First, you need to understand exactly what happened. What, specifically, caused the crying? Tears can signal sadness, or, quite frequently, they can be a cover for other feelings: frustration, anger, a sense of powerlessness, anxiety, poor self-esteem, or negative self-image. As a trained psychologist, I know that we have to consider the particular cognitive and emotional makeup of the person who’s in tears, as well as the situation that the person is in. What did that person reallywant to do: slug her insensitive boss, or walk away from a demeaning job? Those alternatives are rarely an option, so sometimes the only recourse may be to shed tears.

I’ve generally seen three primary circumstances that reduce people to tears:

The formidable manager:

It’s a good thing to be a manager who’s seen as extremely smart and highly accomplished. But remember that you may be viewed by your reports as someone who sets such a high bar that they’re quaking in their boots and sorely afraid of the consequences of not measuring up to your high standards at every turn. If that’s the case, then the simple critique you thought you’d delivered in the spirit of helping your report to develop her or his skills could have been translated as “You’ll never measure up,” resulting in a crying spell based on a sense of hopelessness. Other types of formidable managers might use fear to motivate employees, or might snap at subordinates in stressful situations, rather than using more skillful language, such as: “Hey, we’ve got a tough row to hoe here. Thanks for your effort; we all have to keep at it, but it will be worth it. Let’s stretch to reach this goal.”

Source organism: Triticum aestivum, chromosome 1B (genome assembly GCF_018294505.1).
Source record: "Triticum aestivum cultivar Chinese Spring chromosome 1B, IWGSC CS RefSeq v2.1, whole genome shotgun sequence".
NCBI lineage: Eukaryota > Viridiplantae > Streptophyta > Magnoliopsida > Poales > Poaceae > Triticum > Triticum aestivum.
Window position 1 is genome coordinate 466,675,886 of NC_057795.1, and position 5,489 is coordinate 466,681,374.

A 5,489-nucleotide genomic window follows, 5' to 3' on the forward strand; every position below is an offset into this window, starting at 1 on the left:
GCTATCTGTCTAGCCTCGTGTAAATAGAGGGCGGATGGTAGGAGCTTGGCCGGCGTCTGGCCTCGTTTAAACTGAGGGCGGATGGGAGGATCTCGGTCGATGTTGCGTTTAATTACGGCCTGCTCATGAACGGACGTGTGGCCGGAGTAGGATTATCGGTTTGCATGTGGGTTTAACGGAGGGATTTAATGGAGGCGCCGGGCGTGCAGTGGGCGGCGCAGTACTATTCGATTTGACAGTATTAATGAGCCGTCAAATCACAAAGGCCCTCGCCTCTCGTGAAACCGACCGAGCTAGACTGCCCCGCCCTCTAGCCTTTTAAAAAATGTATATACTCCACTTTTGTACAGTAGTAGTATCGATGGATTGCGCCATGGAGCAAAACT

Organizational culture and differences:

Like families, social groups, and geographical regions, each workplace has its own culture and expectations of behavior. In some organizations, an interaction with some edge to it is seen as the norm, and people rarely take offense. In another company, the expectation is that a critique or correction will be voiced with sensitivity and compassion. If you’re the new manager in an organization, or you’re managing a new employee, you may have erred on the side of directness when your team member was expecting more caution. I’ve often had to help a manager see that his or her definition of “calling it as I see it” equates to an employee’s sense of being unfairly attacked.

Personal life intersecting with professional life:

How many office conversations begin and end with:

“Good morning! How are you?”

“Fine; how about you?”

“Doing well, thanks.”

People don’t always reveal at work the challenges they’re facing in their lives outside of work. The person who started to cry when you mentioned that the quarterly results weren’t met may not have been hopelessly despondent about the fiscal outcome, but may have felt that everything in his or her life was currently going awry. Maybe your employee was given a diagnosis of a serious illness, experienced the loss of a close friend or family member, or was trying to absorb some other recent personal setback. Your simple observation or comment may have felt like the straw that broke the camel’s back.